Sunday, May 14, 2017

World Trade Center

Photo of Lower Manhattan, taken moments before the first plane
crashed into WTC on 9/11
The most moving—and difficult—part of our stay in NYC was visiting the World Trade Center and 9/11 Museum. Tim and I had seen the Twin Towers on previous trips to New York and had witnessed, firsthand, the cleanup efforts soon after the destruction of 9/11. So we were familiar with the area. I was not prepared, however, for the emotional impact of a revitalized "ground zero."

Though never a big fan of the architectural style of the Twin Towers, they, of course, have since transcended any criticism of how they once looked. The new One World Trade Center is much taller and shinier than the original, but it will never loom as large, in my mind and heart, as the towers. Instead, my eyes looked downward to the two reflecting pools marking the footprints of the demolished Center buildings. The pools were somber but beautiful and rimmed with the names of the people who died on 9/11. A simple but powerful tribute.

One World Trade Center

Detail at top

Reflecting Absence reflecting pool, memorializing the former
footprint of one of the Twin Towers

Flowers are placed on the victims' names on their birthdate

Looking at the south pool from above
There are two museums commemorating the events of 9/11: one created by the victims' families and one located in the underground bowels of the former towers. We visited the latter, which was enough for me. I was not the only person openly crying as we passed the few surviving remnants of the buildings. In an interior room—signs warning parents of graphic images—were artifacts and television footage of the destruction. I lasted five minutes before telling Tim I'd meet him outside after he was done. Far too emotionally painful to experience all over again.

The first thing you see when you descend the stairs into the
museum are two of the massive tridents that decorated the foot 
of the Twin Towers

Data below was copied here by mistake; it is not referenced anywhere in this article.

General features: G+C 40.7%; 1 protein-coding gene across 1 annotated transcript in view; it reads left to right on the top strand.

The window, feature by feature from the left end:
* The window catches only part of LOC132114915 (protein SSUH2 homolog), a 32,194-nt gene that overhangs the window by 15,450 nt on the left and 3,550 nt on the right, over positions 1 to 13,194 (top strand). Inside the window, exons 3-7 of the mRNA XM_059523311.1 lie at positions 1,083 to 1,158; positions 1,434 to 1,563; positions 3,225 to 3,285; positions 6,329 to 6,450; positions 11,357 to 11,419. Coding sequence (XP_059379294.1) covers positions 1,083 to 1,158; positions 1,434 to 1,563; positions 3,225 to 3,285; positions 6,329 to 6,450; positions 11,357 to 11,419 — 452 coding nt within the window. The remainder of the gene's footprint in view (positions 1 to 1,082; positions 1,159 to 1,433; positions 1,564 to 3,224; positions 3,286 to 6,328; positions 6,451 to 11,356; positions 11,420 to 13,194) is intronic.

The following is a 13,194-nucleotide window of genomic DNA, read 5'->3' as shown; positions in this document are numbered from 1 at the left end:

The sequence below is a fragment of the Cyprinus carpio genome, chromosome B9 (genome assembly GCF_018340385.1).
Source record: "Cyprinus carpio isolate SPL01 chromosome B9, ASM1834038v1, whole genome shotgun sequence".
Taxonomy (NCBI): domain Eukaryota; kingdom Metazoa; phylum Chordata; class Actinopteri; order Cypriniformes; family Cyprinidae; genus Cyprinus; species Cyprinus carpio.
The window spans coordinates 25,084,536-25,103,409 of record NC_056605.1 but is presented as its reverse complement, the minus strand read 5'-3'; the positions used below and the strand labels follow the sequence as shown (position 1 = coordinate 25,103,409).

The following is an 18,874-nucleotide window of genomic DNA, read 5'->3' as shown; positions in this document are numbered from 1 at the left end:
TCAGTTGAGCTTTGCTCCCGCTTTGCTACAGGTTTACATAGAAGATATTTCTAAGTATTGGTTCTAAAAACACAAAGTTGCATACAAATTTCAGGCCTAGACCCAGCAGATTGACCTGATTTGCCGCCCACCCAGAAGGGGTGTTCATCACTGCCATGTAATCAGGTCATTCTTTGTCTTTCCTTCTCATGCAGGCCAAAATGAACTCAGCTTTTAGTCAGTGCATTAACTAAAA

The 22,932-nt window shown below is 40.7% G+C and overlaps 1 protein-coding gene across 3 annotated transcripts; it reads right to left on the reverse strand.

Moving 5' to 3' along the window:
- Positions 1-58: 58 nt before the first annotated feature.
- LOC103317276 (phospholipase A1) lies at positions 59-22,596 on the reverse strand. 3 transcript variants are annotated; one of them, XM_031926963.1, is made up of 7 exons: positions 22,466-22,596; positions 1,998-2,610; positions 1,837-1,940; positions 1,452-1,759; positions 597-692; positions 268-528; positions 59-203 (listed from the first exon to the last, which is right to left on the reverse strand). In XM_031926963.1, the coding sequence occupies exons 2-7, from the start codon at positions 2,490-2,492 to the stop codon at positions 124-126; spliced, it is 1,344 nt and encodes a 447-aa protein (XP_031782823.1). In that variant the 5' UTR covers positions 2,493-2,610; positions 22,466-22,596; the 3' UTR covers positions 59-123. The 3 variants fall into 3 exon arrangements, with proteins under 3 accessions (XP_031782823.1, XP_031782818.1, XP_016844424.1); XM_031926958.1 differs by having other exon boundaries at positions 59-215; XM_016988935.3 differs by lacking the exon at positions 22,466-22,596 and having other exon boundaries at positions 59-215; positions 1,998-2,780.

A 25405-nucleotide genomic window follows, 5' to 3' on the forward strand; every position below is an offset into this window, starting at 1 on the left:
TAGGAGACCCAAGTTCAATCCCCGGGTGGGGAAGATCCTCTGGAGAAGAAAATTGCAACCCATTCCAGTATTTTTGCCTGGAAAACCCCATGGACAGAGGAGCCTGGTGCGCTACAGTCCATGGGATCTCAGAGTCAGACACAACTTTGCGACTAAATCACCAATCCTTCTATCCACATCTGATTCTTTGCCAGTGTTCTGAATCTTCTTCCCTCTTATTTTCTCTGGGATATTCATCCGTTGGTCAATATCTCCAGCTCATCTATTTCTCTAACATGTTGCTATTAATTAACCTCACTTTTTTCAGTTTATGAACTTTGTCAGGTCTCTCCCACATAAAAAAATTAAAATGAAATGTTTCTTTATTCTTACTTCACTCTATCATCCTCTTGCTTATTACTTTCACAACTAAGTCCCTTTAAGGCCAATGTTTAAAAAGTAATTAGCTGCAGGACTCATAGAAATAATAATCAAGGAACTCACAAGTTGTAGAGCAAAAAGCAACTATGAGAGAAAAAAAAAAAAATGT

Several stories tall

Trident base looking very much like a cross

Photo of the remaining tridents (click on image
to enlarge)

Remaining underground wall

Remaining column with firefighter messages

"Survivors' Staircase," which over 200 people used to
escape the collapsing building

Part of the TV/radio antenna on the North Tower—six engineers
died trying to keep the antenna operating as long as possible

Elevator part

Ladder 3 firetruck, destroyed by falling debris

 "No Day Shall Erase You From the Memory of Time"—the
blue tiles try to capture the color of the 9/11 morning sky
After emerging from the museum, we made our way over to the Oculus, an incredibly spectacular structure that houses an indoor mall. To me it looks like an eagle crossed with Statue of Liberty's crown. It also reminded me of the few tridents that remained standing after the towers fell. In the end, I decided the Oculus was a cathedral to commerce—a grand F.U. to all terrorists who think they can destroy the American way of life. What do you see when you look at it?

The Oculus: an eagle in flight?

The Oculus across the street from the 9/11 museum (lower 
righthand corner)

Inside the Oculus

Shoppers and tourists

Looking upward at the spine of the Oculus

Backside of the Oculus, with One World Trade Center behind

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